The main reason for exploring this is to find ways to integrate a mobile phone into Arduino-based applications such as, for instance, a graphical interface for games, etc.

Massimo Banzi, et. al., have been busy getting the Bluetooth Arduino ready for delivery!

The Arduino Bluetooth Board
Bluetooth Controlled Lamp Demo

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Interdisciplinary Knowledge Production In Collaborative Research Between Artistic and Engineering Practices

Test Harness

A proposal for research seeking support.

A. Research Question and Objective

This research sets out to develop a digital, web-accessible literature review of recent engineering and arts-based interdisciplinary collaboration (art-technology) projects. It is expected that developing such a literature review, and the criteria necessary to delineate the projects to be contained within the review, will help develop an understanding of how these interdisciplinary collaborations can contribute to the production of knowledge, invigorate activity within engineering and the arts, advance techniques for teaching and engaging in such creative practices, and contribute to the formation of new areas of research and development.

Over the last decade or more there has been an increasing interest in interdisciplinary approaches to performing research and development within the arts and technology fields. This interest has lead to the creation of special interest areas within professional societies, unique research clusters within industry and academia, public festivals that combine art spectacle with technology innovation, and, perhaps most significantly, the formation of scores (close to 80 by some recent counts) of undergraduate and graduate art-technology degree-granting programs at universities and colleges worldwide.

Interdisciplinary art-technology work crosses the boundary between instrumental engineering research and artistic creativity. Such boundary crossing is evident in a wide variety of significant, professional areas. For instance, the Association for Computing Machinery (ACM), the largest international professional society for computer science and related disciplines, has had an electronic arts show at its annual computer graphics conference (SIGGRAPH) since 1994. The ACM’s large, influential special interest group devoted to studying computer-human interaction (SIGCHI) design has turned its attention to more creative approaches to computer interfaces through a variety of new submission tracks, opening the way for those who are not strictly within the engineering fields to participate within this professional society. Since 1979, the Ars Electronica Center in Linz Austria has held a festival dedicated to celebrating artistic uses of technology, highlighting how research and development can also be a creative, artistic practice. An informal survey of “new media” programs emphasizing practical and theoretical curriculums related to art, technology, media and design, includes 74 such programs throughout the world.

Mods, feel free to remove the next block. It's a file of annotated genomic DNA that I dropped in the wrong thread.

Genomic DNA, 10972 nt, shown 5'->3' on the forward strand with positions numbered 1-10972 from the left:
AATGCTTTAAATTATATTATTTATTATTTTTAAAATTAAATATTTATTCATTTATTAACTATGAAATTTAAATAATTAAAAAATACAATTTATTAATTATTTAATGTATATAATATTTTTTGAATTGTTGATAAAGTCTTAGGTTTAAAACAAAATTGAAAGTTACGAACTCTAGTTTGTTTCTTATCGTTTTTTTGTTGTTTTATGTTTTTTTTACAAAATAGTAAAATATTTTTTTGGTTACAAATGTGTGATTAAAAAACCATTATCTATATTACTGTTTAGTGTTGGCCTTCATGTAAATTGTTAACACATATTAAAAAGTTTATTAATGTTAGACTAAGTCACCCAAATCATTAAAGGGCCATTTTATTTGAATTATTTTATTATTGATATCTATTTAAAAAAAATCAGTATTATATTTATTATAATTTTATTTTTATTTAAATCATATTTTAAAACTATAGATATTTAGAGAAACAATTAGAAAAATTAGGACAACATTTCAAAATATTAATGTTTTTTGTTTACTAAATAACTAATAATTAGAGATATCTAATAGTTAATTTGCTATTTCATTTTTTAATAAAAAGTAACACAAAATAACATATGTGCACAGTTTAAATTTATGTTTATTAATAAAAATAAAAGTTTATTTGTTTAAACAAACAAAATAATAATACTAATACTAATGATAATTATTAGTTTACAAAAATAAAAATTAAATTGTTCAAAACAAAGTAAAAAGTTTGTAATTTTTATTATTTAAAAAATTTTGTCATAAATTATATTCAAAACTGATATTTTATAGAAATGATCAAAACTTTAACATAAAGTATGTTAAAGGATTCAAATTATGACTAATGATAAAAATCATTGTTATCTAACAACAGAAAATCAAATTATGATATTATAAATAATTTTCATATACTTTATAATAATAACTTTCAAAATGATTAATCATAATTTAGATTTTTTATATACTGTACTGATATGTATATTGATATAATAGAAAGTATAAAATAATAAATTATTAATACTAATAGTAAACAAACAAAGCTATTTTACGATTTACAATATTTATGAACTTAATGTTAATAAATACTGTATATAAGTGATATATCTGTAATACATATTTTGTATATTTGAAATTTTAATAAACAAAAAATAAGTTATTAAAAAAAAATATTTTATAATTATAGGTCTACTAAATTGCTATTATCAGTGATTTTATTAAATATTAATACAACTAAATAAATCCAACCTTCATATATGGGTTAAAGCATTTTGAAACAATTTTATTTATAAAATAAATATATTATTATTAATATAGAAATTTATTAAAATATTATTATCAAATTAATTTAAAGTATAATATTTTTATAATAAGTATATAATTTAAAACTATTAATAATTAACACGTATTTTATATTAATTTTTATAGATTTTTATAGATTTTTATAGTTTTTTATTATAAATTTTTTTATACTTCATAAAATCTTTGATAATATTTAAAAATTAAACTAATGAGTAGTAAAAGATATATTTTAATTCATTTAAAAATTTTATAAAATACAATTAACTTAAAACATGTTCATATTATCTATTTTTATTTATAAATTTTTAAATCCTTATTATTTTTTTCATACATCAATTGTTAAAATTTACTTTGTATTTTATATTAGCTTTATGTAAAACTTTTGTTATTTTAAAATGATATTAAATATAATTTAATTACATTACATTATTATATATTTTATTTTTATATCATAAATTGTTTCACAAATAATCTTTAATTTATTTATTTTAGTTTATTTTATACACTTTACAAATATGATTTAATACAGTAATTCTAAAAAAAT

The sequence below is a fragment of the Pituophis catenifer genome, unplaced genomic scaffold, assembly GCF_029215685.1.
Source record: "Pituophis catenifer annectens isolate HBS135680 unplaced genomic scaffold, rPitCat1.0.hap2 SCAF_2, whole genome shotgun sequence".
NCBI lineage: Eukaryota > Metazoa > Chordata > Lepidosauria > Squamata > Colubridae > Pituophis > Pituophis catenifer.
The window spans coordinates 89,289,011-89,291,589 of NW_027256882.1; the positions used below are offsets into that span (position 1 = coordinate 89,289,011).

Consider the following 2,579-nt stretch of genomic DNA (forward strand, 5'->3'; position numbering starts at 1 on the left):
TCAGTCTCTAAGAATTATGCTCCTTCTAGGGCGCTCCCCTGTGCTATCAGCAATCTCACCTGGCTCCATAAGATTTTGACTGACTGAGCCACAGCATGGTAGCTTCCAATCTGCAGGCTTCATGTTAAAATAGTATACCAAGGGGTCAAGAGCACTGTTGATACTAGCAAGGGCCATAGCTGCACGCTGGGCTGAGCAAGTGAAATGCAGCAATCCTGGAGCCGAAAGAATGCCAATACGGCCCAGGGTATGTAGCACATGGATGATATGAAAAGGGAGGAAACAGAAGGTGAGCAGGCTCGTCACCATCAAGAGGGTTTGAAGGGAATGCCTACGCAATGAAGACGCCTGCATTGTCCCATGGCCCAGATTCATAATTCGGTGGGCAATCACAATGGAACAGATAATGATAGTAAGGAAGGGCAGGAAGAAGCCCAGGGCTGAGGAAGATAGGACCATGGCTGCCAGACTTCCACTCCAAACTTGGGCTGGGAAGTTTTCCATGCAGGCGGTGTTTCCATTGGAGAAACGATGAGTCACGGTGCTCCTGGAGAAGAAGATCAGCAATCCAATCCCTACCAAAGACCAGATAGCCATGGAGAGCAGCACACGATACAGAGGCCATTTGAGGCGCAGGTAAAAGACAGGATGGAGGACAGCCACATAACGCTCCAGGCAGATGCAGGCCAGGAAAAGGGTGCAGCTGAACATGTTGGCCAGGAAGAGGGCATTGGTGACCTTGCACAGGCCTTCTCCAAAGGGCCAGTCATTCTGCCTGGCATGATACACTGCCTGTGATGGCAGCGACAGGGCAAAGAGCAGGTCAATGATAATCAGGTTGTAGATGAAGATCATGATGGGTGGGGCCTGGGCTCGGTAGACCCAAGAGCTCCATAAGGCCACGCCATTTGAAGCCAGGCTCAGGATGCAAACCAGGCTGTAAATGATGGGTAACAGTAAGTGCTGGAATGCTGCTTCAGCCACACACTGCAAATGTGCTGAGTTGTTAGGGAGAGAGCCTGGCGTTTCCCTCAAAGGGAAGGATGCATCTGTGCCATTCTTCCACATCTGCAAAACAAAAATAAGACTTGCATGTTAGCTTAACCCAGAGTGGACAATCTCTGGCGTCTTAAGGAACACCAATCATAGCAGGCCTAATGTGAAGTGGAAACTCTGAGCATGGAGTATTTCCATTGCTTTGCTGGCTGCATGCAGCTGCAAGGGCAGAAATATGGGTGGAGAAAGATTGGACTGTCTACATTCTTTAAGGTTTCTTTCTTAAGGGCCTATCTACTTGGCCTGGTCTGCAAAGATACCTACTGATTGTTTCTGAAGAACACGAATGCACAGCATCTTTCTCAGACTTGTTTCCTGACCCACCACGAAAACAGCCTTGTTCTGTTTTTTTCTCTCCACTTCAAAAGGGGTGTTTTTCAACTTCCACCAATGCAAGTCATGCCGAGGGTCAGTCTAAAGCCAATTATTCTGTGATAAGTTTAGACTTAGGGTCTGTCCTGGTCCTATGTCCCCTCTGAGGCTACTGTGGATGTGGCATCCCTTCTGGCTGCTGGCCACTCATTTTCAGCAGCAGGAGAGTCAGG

Such emphasis on interdisciplinarity and collaboration between arts practitioners and engineering or technology practitioners has led to a wide variety of important projects. These projects have both art exhibition contexts while often serving simultaneously to further research and development in important and widespread topic areas such as computer-human interaction, online gaming, design of fitness programs, mobile communication, online social networking, and more. These are oftentimes difficult to define in strict disciplinary terms. Much of the work is contested as to its proper practice idiom. Is it artistic expression, or a form of engineering research and development?

The significance of this web-asccessible literature review is that it will provide insights into how several disparate practice idioms have engaged in, learned from and taught interdisciplinarity, specifically in the areas related to interactive technology-based media. A review of recent projects would provide a basis for assessing how interdisciplinary art-technology collaborations have been taken-up within educational institutions, art contexts, as well as within commercial industry, and with what benefits or effects to the larger goals of these practice idioms.